Harry and Meghan — A Story of Toxic Familism and the Royals

by | Dec 27, 2022 | Commentary

Harry and Meghan are royals, or were royals, but this Netflix docudrama is not really about the monarchy. It’s a story about them, their love, their new family. They want to be seen and heard (and they deserve to be). They feel abused and misrepresented by the British tabloids. They want us all to know that they also have been mistreated by the Royal family, but this is different from an indictment of the monarchy, or colonialism, or the structural racism than underpins British rule.

The doc also is not an indictment of how the royal family is a problematic imperial, racist, misogynist institution. It rather shows how some of the royals have been unkind and abusive, so the focus is on individuals rather than systems of power. Harry and Meghan have faced more extreme demands than most of us non-royals, but much of their story applies to many traditional (heterosexual white) families’ function too — with obligation rather than love, with power rather than discussion, with arrogance rather than reparation.

Too many people suffer the toxic familism of their families — the expected demands, and obligations, as they go to visit family through the holiday. Is there somewhere else they’d rather be? Is the obligation rather than love a very ordinary story for many people — at least for those who have a bit of family in their lives? How many people do I know who say: I would rather stay home with my friends who love me?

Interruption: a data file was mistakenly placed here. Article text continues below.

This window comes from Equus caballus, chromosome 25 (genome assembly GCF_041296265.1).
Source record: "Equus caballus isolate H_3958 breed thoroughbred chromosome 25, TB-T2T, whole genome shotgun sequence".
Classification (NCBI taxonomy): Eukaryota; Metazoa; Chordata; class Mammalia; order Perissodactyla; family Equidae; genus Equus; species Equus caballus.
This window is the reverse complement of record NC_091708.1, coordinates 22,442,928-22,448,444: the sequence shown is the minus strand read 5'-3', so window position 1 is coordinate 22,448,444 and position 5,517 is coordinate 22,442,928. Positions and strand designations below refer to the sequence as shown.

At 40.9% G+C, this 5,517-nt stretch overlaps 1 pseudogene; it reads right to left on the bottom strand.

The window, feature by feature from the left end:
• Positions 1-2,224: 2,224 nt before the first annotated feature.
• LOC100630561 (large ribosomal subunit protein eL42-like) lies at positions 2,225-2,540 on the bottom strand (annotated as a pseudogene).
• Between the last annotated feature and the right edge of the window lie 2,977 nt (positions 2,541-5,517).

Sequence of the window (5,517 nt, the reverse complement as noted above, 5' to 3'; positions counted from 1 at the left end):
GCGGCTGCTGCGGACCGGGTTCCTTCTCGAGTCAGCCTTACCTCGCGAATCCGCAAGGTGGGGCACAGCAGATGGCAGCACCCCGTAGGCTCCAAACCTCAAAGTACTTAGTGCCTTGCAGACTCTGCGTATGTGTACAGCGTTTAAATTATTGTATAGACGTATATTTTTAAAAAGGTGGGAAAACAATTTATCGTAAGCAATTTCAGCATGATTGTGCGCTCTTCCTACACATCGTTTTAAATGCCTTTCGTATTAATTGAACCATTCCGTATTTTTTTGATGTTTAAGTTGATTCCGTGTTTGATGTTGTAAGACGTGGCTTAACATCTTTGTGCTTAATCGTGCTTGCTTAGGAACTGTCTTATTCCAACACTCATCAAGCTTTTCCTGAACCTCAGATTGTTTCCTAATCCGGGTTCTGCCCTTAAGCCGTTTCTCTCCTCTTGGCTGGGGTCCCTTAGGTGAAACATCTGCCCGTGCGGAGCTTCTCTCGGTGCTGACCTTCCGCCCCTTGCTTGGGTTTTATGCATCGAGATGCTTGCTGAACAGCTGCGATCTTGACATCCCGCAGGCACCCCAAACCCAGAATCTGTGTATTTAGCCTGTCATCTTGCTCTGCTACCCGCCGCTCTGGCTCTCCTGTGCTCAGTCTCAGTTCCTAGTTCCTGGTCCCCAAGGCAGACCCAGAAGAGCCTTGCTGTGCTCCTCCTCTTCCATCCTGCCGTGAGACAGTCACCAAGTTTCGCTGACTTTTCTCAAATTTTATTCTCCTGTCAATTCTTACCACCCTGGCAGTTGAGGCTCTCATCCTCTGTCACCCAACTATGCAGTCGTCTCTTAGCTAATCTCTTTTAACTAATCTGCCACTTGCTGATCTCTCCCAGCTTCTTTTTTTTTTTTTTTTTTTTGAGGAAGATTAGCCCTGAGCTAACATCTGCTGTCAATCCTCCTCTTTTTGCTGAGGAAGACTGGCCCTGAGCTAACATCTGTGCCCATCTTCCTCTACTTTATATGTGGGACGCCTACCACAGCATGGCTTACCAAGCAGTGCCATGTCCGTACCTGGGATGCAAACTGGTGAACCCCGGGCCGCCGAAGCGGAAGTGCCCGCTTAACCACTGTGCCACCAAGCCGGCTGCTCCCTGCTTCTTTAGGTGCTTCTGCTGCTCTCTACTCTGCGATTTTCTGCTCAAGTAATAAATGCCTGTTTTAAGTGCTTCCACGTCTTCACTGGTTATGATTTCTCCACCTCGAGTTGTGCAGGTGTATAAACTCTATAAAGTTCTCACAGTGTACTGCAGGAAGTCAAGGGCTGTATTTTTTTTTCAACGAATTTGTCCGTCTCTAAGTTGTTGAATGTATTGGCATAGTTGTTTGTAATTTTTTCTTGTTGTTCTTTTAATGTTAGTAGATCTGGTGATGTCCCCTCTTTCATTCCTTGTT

There was so much hype for the Netflix docuseries “Harry and Meghan” and millions watched it. Me too. So why do you think? Obsession with royals? Not really. Obsession with Diana’s story and carrying hope that this will be a continuation of it? Maybe. Obsession with romantic love stories? Yes, a bit. Wondering what the critique of the Crown will look like even though we know a lot of the narrative? Yes. Wondering how or if racism will really be tackled as part of the royal family’s DNA? Yes, I am really curious, and pretty doubtful.

Let me start again: full disclosure. I was a fan of Meghan Markle long before she was well known. She was the paralegal on “Suits,” which was a favorite TV show of mine from the start. (I watch TV as my simple pleasure, at night to unwind and connect, so to speak, with people who expect nothing of me. All I must do is watch them.)

So when Meghan came on the British empire scene I wondered who she would be. Clearly gorgeous, and high fashion, and biracial — what was not to like? But I should mention that I had never seen Meghan described as biracial or Black. It had little presence, and as far as I can tell she never described herself as such, or rather the media did not, which I know is not the same thing.

In the end, or maybe at the start, this is the Duke and Duchess’s very personal telling of a political narrative; and they are trying to say there is no personal life allowed for a member of the royal family. But more to the point, the royal family is not just a family but rather a political/imperial institution of obligation and duty, rather than love.

But might I note that many families are more about duty and obligation than love; that the myth of love is used to cover the personal obligations in this sphere. I remember when I had my daughter I promised myself and her and her father that she would do what she chose because she would be free to choose who she loved with no expectation or obligation; that if she loved me, she could choose to visit me from college, or make time for me. I would have to earn this, so to speak.